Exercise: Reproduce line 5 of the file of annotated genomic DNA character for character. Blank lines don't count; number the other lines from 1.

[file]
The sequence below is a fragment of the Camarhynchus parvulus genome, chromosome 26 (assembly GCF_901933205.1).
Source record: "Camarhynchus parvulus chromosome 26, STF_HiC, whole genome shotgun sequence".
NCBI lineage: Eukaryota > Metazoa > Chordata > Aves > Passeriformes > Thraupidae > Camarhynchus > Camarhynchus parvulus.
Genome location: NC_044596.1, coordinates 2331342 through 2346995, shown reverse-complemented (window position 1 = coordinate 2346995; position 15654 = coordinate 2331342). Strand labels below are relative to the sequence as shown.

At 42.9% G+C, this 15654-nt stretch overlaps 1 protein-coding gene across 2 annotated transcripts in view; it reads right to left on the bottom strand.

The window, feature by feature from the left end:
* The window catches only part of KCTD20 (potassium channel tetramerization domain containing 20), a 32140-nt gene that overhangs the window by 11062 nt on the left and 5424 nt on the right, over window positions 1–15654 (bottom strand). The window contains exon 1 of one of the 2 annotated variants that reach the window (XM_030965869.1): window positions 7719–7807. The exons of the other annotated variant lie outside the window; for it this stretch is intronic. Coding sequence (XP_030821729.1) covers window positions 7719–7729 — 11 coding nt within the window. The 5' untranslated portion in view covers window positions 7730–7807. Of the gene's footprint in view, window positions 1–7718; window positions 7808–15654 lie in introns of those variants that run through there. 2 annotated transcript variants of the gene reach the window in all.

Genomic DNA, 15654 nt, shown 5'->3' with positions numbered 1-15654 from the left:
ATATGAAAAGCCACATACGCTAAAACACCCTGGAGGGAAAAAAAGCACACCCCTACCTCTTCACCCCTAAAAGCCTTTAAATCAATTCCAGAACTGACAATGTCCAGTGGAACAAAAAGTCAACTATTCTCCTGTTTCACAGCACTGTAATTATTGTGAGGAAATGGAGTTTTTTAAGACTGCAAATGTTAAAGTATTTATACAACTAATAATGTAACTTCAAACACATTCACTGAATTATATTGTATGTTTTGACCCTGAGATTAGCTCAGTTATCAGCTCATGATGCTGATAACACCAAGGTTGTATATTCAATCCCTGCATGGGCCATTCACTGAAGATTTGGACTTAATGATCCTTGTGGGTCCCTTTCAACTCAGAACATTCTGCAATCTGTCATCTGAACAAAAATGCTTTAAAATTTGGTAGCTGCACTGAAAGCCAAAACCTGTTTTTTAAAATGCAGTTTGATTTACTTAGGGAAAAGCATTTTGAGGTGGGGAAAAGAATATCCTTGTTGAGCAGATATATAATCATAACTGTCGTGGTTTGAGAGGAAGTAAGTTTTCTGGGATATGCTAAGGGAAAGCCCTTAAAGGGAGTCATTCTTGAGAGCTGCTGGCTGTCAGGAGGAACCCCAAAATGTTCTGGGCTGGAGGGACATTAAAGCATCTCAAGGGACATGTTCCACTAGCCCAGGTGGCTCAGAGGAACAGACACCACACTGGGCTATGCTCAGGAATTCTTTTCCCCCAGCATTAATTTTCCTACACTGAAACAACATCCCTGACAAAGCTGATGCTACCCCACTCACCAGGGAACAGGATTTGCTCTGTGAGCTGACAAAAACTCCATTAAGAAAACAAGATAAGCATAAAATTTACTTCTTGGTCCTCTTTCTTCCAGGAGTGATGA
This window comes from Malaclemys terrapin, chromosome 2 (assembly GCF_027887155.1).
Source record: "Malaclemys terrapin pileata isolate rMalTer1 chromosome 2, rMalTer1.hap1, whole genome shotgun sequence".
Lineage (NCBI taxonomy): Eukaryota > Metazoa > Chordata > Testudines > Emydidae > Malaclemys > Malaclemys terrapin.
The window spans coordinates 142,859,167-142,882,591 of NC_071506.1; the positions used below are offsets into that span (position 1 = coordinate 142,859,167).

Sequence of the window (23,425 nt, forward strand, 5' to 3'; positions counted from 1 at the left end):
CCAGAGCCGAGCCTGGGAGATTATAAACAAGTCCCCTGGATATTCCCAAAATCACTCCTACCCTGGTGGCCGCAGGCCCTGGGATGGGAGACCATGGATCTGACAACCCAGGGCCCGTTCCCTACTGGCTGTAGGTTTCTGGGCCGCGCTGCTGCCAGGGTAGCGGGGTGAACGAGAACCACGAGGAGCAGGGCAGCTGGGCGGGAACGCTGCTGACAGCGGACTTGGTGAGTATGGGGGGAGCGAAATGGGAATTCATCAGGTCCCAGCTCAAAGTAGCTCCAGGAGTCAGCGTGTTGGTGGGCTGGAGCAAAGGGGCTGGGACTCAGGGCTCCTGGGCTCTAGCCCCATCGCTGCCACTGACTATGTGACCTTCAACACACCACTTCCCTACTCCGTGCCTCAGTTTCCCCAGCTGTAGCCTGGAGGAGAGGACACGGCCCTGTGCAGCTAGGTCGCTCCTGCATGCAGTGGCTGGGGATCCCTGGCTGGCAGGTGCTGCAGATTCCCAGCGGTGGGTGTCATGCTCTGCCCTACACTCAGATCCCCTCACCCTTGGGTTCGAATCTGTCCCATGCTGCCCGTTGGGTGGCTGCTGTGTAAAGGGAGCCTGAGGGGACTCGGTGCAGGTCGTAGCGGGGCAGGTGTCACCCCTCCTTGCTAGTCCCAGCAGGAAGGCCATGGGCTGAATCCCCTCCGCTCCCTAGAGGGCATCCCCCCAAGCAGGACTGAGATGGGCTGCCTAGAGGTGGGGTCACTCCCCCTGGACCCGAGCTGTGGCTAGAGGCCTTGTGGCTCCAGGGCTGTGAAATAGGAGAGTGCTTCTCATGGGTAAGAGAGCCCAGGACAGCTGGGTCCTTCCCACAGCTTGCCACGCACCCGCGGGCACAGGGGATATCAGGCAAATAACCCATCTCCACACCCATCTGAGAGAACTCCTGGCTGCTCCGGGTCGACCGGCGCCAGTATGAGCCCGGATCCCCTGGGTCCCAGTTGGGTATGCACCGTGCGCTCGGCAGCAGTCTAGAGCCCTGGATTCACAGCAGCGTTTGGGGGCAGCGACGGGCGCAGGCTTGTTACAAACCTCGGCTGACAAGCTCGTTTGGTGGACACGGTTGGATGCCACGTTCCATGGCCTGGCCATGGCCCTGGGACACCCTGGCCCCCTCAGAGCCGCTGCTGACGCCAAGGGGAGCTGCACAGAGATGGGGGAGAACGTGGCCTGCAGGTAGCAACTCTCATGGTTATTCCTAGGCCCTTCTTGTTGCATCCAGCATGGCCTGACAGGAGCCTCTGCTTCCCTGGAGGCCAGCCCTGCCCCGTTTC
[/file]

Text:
At 42.9% G+C, this 15654-nt stretch overlaps 1 protein-coding gene across 2 annotated transcripts in view; it reads right to left on the bottom strand.